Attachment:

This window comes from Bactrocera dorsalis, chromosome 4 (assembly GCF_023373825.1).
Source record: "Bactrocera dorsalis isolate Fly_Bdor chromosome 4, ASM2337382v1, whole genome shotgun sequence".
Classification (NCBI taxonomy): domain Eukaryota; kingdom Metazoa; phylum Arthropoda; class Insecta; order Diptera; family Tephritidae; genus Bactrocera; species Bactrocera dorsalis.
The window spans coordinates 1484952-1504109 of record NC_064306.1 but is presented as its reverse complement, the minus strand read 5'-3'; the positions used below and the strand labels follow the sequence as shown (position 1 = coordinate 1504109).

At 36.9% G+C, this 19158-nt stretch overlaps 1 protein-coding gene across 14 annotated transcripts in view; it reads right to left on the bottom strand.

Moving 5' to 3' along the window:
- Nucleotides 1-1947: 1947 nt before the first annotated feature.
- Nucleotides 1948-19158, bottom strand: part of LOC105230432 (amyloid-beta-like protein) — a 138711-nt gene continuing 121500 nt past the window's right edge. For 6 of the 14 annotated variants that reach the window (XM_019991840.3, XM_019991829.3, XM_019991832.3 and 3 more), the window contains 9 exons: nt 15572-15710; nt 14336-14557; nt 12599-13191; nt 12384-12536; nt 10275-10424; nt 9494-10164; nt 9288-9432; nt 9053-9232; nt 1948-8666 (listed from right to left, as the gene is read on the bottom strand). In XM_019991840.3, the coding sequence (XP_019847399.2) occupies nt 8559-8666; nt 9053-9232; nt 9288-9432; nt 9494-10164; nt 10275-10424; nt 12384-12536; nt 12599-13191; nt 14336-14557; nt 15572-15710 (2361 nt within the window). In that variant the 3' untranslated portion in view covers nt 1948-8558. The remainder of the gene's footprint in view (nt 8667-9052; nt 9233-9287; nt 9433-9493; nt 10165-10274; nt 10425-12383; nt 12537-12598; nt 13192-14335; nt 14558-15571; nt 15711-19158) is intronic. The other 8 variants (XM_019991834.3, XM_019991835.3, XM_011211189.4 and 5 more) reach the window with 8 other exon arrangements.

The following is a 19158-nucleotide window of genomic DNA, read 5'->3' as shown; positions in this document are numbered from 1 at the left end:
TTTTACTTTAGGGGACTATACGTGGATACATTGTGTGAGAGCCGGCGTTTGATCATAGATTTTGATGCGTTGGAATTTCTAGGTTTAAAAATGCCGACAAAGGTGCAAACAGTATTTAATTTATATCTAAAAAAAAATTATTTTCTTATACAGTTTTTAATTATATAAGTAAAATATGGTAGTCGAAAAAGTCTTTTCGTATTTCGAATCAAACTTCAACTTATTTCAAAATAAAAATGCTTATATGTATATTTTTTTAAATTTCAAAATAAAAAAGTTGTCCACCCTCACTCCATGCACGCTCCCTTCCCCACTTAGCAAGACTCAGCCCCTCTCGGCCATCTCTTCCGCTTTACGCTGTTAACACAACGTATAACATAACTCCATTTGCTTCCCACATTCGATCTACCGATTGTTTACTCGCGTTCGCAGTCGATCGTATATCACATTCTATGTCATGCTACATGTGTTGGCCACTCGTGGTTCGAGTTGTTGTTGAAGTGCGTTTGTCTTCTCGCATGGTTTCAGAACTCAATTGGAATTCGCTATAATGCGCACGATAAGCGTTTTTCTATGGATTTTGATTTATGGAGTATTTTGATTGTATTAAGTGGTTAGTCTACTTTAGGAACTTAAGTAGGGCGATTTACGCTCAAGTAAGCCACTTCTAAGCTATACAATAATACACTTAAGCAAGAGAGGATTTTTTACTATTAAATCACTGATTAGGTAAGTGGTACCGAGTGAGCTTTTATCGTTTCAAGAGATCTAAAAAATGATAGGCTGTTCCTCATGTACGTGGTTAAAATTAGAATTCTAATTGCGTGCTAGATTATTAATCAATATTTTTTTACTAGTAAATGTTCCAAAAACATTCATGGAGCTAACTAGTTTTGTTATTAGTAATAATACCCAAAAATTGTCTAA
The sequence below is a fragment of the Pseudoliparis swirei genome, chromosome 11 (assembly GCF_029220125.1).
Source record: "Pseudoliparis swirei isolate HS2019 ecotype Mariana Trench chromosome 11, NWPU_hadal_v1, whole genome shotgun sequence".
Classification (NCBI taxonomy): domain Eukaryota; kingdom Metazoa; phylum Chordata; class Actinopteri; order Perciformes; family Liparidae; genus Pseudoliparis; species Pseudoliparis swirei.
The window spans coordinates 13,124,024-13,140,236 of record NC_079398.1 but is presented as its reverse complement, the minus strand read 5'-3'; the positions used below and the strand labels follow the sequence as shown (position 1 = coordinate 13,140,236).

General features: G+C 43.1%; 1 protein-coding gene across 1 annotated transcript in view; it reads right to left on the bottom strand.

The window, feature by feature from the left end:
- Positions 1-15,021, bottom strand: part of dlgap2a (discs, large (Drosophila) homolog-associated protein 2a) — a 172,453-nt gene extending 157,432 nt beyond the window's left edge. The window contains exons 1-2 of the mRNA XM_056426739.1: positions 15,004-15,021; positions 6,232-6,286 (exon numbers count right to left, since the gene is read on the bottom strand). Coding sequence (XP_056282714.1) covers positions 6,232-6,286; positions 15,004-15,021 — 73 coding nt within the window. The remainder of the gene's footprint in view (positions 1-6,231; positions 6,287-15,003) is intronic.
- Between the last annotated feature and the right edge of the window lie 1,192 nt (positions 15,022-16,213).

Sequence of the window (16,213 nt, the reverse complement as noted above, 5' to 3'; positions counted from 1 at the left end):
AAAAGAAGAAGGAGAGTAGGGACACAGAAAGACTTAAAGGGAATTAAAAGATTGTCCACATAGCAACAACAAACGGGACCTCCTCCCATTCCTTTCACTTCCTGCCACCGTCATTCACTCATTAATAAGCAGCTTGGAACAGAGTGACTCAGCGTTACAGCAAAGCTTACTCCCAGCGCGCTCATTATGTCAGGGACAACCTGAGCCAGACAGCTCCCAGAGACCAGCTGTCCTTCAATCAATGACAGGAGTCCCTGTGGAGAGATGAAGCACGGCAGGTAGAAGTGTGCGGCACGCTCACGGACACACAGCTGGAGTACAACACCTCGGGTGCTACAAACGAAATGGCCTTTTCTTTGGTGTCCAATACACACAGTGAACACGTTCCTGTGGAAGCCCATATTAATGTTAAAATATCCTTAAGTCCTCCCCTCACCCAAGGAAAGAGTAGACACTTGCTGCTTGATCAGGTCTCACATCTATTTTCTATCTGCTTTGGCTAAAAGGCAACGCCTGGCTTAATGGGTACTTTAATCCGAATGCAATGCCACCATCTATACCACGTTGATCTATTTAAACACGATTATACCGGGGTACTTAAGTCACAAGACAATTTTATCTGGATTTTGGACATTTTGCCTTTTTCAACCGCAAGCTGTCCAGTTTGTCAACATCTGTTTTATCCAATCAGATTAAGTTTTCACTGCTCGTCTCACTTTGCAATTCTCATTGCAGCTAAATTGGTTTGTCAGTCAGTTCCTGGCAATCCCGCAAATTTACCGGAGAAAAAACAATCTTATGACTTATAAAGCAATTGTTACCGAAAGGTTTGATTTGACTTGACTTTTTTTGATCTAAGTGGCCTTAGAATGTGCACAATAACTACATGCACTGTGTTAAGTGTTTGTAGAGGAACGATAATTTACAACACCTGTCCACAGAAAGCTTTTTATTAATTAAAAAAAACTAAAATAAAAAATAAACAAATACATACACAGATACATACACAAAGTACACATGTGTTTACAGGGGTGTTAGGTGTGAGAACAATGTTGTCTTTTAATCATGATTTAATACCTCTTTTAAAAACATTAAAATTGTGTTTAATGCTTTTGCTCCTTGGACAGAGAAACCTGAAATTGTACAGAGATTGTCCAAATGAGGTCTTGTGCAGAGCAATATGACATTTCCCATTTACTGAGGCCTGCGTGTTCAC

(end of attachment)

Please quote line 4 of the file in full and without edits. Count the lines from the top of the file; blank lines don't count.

The window spans coordinates 1484952-1504109 of record NC_064306.1 but is presented as its reverse complement, the minus strand read 5'-3'; the positions used below and the strand labels follow the sequence as shown (position 1 = coordinate 1504109).